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From Army <qoz...@gmail.com>
Subject Re: Derby Optimizer Hangs
Date Wed, 11 Oct 2006 21:20:14 GMT
Amit Patel wrote:
> I ran into a problem with Derby.  When I issue a large SQL statement
> with lots of WHERE conditions, the Derby optimizer looks like it's in an
> infinite loop.

Do you know how long the query was running before you took the thread dump?  If 
you repeat the process of running the query and taking the thread dump, do the 
threads look the same every time?

> Does anyone know if this is a bug or can I tune Derby to get around this
> issue?

It's hard to say with just the info given.  From a quick glance it looks like 
your joining 14 tables in this query.  If that's true, the Derby optimizer is 
going to try out all possible orderings for the 14 tables until it either 
finishes or "times out".  There are known issues in this area that could cause 
the optimizer to spend a *lot* of time trying to figure out what the best plan 
is--see for example DERBY-1906, DERBY-1907, DERBY-1905.  In such a case it might 
look like the optimizer has hung when in fact it's just busy trying out all of 
the various combinations.

Since you're using 10.2, one thing you can do is use optimizer overrides to tell 
the optimizer to skip optimization of join order--i.e. to just join the tables 
in the order in which they appear in the query.  To do that you can specify the 
"joinOrder" optimizer override as follows:

   SELECT DISTINCT t0.OID, t0.JDOVERSION, t0.BINARYCOLLABORATIONHASHCODE,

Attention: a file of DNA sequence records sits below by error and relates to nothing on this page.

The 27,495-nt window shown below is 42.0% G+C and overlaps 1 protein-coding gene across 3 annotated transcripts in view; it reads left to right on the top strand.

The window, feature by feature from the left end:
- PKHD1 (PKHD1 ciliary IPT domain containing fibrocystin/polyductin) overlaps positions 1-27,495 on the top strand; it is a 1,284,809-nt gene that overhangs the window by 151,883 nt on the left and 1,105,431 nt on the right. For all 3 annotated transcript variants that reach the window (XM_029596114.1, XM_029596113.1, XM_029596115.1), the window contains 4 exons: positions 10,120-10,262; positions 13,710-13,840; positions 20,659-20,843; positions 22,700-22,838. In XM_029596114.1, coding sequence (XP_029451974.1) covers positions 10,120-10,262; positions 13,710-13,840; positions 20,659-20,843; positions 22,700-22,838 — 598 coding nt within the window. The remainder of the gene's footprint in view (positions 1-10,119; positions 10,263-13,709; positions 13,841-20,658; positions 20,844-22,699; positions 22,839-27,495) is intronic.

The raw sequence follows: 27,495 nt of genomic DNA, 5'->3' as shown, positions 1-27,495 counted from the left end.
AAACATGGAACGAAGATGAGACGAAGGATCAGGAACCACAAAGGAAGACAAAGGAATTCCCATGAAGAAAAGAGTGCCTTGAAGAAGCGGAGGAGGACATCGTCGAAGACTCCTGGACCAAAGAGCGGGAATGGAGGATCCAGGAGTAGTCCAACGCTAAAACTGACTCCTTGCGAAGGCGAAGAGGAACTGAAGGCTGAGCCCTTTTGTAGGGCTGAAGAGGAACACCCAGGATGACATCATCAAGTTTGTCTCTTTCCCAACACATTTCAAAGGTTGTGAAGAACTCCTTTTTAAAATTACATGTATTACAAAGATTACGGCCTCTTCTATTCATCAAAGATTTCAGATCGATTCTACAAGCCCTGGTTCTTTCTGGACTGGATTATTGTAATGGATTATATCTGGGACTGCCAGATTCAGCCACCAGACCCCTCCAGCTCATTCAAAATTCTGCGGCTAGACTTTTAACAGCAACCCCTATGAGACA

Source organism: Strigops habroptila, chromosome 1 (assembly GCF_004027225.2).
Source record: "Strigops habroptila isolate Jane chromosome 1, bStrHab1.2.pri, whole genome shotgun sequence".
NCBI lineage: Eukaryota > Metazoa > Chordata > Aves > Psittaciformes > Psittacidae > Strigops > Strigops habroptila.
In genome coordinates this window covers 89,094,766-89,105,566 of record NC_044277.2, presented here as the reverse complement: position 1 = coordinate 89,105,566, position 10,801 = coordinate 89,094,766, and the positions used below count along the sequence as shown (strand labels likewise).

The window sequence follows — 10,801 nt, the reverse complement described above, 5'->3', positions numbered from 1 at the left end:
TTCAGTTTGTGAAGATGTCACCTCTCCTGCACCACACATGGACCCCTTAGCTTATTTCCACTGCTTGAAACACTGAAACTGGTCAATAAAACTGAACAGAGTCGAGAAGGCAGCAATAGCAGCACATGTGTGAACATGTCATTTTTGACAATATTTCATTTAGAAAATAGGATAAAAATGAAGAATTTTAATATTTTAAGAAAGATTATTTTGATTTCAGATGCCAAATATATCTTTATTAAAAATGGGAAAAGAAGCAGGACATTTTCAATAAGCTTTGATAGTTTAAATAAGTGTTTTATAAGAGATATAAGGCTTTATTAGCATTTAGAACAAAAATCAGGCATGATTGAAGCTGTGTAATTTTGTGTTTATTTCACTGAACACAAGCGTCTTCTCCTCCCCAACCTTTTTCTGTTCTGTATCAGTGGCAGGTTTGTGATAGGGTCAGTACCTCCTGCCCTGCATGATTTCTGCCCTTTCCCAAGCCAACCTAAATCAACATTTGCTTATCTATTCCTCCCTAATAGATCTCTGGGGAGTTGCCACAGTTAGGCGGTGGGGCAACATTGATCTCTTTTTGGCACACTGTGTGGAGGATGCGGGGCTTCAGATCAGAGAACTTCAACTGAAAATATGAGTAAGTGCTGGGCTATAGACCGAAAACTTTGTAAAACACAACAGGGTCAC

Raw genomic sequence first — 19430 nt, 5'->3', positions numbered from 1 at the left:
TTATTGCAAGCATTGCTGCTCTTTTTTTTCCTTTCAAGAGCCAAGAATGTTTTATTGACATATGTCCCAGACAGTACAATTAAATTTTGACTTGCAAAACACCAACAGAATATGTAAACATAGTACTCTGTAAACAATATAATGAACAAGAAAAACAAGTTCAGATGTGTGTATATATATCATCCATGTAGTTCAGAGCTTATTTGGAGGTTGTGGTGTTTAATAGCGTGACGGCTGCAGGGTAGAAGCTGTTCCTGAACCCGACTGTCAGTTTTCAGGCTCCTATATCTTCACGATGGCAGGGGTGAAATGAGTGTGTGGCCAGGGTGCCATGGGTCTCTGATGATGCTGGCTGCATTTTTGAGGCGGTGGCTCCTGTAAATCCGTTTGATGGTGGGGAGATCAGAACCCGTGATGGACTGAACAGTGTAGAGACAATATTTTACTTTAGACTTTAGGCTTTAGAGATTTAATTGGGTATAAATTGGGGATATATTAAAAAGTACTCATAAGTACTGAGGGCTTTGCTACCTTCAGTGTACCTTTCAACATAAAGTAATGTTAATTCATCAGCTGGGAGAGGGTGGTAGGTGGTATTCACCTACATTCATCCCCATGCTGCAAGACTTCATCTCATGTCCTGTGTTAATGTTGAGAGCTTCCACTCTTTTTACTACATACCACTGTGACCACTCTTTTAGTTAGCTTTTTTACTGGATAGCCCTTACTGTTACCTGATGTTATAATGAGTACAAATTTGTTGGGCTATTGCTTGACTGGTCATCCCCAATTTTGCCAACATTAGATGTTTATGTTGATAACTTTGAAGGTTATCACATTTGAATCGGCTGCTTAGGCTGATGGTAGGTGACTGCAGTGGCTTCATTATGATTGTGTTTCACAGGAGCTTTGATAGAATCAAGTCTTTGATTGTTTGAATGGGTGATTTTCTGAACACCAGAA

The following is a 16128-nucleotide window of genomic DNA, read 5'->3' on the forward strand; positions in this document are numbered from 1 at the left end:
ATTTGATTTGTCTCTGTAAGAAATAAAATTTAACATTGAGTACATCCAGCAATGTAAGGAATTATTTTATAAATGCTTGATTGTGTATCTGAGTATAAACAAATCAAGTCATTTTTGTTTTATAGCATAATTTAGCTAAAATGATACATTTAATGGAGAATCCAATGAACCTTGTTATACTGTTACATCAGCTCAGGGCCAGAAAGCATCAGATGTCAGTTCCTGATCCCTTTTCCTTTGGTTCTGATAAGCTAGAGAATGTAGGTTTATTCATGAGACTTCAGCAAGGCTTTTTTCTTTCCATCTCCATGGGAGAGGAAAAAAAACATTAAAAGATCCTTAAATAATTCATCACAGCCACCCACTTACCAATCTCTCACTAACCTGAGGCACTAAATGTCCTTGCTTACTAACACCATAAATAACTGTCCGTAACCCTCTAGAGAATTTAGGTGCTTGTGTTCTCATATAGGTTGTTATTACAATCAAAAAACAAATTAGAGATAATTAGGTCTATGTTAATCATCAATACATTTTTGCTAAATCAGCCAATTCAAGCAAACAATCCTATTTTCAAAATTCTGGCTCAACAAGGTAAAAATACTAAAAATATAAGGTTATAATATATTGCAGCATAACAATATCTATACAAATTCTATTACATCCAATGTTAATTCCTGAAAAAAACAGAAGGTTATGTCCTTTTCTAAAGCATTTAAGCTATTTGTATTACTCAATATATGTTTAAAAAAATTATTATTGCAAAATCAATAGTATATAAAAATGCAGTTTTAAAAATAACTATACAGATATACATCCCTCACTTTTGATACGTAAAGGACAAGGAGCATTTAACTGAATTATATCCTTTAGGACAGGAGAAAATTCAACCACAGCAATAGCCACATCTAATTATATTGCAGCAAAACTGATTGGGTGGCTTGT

...
   FROM --DERBY-PROPERTIES joinOrder=FIXED
   DBA.MESSAGES t0 INNER JOIN DBA.CUSTOMDATA t1 ON t0.OID = t1.MESSAGEOID
   ...

Note that you must have an end-of-line after specifying the joinOrder=FIXED 
property.

If the query completes in a reasonable time with this property set, then it's 
probably the case that, in your original query, the optimizer is spending time 
trying out all of the various join orders for the 14 tables.

If the query still "hangs" with this property set, then it might be good if you can:

   1. Reduce the number of tables and/or WHERE predicates to find the minimum 
number of tables/predicates required to reproduce the hang.

   2. Take note of how long the query actually runs.  Is it minutes, hours, days?

   3. See the following wiki page for additional suggestions:

      http://wiki.apache.org/db-derby/PerformanceDiagnosisTips

As a general rule, more info is better.  The above wiki page describes the kind 
of information that is most helpful in debugging situations like these.  If you 
can start there, someone (perhaps even you!) may be able to provide further 
insight as to what's happening in this query...

Army


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